Orlando Massacre Dedication

Orlando Massacre Dedication

By Mark Boyer


orlando masacre

I wanted to take time to respectfully mourn the loss of lives in the Orlando massacre, and I also wanted to take time to more deeply understand the background of this tragedy (and others). I observed the reading of names of all who lost their lives and participated in my own vigil with others around the U.S. and world. I think it is important to first note that U.S. history books frequently do not reveal the extent of tragedies because they have often been imposed by dominant culture on minorities, and there have been MANY massacres.

This particular murderer was clearly a “mentally troubled” and “conflicted” individual, and efforts had been made in the past by others to bring notice to potential danger. He may or may not have been a jihadi, and it is important for everyone to know there is a vast difference in beliefs among Muslims and jihadis. Just as there have been centuries of travesties committed by Christians under the banner of Christianity, many of us know that these acts were not representative of the true spirit of Christianity.

Therefore I am saddened to see misinformed generalizations about Muslims by politicians and the public that could have very unfortunate consequences for masses of innocent and good Muslims, and also enormous unfortunate consequences for the U.S. and the world. The U.S. has sometimes had a tendency to hastily misdiagnose problems and apply the wrong solutions, which has included wars.

I am also saddened to see individuals and organizations who have absolutely disrespected the LGBT community and their rights, and are now attempting to manipulate this tragedy to make a case against Muslims. Whenever the situation arises to oppose the LGBT community and their rights, many of these same people will also once again pounce on this opportunity. The objective is clearly an attempt to create a dysfunctional dominance among people who look, think, and believe the same. With the exception of the Native Americans, all of our families have been immigrants to the U.S. The true greatness of the U.S. is in its diversity. When we fail to recognize this, we often have greater internal conflict than any external influence.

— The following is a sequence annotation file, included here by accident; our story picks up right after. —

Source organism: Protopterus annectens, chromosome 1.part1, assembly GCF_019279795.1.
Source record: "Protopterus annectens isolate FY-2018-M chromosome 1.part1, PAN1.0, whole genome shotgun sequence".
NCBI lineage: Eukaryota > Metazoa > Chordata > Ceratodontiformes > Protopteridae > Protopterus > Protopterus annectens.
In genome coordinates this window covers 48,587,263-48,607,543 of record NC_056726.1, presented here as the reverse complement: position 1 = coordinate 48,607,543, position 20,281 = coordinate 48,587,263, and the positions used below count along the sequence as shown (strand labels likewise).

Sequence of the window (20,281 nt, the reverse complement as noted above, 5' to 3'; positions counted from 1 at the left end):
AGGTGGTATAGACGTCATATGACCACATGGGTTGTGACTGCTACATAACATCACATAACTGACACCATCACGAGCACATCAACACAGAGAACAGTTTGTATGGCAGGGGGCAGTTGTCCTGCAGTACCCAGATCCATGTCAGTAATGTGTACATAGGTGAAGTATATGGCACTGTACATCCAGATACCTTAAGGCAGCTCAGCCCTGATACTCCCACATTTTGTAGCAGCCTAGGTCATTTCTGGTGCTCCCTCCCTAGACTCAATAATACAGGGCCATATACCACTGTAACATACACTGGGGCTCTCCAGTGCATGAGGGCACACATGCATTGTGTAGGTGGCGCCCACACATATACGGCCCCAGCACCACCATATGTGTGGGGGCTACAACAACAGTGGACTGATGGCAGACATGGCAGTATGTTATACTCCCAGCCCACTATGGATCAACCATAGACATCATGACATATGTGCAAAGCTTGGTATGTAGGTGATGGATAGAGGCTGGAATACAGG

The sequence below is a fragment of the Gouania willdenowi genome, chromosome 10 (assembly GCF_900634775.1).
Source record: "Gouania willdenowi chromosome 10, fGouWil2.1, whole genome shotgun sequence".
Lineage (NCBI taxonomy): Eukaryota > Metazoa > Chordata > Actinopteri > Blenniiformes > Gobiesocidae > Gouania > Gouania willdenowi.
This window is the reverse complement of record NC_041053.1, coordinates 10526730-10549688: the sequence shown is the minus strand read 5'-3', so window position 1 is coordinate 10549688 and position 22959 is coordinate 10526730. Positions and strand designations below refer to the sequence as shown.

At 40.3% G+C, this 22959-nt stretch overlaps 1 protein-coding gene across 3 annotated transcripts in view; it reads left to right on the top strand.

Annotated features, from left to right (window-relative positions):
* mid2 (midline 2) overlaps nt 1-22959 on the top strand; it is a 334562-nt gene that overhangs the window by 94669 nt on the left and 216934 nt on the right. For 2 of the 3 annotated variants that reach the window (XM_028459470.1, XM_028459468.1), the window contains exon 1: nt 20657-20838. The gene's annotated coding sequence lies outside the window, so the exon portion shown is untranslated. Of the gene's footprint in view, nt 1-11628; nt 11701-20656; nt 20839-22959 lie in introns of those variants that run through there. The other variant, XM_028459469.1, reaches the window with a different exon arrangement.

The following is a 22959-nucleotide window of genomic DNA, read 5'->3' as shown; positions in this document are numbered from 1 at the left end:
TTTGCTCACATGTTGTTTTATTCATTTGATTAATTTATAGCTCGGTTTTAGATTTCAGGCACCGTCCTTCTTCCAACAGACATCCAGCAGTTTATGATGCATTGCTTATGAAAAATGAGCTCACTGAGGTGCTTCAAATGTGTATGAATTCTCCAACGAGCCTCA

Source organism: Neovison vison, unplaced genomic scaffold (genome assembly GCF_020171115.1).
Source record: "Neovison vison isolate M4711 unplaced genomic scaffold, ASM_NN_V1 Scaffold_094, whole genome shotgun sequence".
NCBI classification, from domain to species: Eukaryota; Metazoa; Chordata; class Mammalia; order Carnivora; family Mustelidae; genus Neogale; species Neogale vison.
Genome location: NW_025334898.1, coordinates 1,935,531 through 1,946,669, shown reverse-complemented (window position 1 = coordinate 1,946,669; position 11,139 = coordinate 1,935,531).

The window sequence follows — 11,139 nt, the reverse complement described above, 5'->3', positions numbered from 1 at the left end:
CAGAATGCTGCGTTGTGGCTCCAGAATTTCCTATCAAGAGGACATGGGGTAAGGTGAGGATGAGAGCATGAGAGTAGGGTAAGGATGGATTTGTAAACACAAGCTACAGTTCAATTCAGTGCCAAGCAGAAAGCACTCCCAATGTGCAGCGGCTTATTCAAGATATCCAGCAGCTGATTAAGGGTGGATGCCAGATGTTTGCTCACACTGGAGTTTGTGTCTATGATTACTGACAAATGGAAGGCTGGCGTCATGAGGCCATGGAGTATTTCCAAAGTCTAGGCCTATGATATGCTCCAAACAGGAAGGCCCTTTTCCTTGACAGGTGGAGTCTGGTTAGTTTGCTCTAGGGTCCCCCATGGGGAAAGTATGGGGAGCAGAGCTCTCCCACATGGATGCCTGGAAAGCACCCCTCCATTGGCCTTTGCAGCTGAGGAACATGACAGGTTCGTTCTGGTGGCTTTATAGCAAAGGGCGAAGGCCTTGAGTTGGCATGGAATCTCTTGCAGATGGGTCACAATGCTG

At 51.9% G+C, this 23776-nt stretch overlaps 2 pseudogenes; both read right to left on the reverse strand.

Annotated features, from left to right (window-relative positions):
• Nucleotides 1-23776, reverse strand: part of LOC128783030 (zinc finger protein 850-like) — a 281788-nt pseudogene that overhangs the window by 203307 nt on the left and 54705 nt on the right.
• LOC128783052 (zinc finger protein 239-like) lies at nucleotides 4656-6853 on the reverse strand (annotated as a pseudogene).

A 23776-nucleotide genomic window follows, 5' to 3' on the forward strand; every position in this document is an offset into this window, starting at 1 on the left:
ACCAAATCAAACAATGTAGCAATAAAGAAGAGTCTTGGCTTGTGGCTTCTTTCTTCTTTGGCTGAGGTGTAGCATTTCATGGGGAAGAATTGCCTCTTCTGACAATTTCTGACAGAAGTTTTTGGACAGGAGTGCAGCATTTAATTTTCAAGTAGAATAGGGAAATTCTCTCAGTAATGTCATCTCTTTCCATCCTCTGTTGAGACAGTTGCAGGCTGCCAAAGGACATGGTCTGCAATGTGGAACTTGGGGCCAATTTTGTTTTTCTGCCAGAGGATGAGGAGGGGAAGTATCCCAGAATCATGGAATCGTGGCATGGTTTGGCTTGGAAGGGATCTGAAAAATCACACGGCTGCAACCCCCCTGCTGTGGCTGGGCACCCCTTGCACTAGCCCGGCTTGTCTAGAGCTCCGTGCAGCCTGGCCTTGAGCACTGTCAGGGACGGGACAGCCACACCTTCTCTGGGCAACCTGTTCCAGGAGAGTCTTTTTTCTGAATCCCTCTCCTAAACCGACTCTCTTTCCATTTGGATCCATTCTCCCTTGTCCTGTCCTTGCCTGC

Finally, just a brief comment about the controversy over guns: Although I am not a gun owner, I have no problem with people owning guns for hunting, recreational use, and self-protection. I do have a problem with assault weapons that can easily be used for mass killings and are not appropriate, in my opinion, for public use. Just as some states have adopted state flowers and birds, some states have begun to adopt state guns. The official state gun for Tennessee is the Barrett .50-caliber semi-automatic rifle that is capable of shooting commercial aircraft out of the sky. I really don’t see why we should make these kinds of weapons available for public use, particularly at a time when mental health issues are extreme in the U.S. and when there is obviously no effective screening and clearance processes. I recently saw a posting that a girls’ volleyball team was giving away a Barrett .50-caliber semi-automatic rifle as a fundraiser!

I write this in honor of the LGBT community and all who sadly lost their lives in Orlando. I also write this in honor of all, who in the past have sadly lost their lives out of hatred, ignorance, and intolerance. May we LEARN from these past tragedies, and become kinder and more caring human beings.


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Ojo Del Lago
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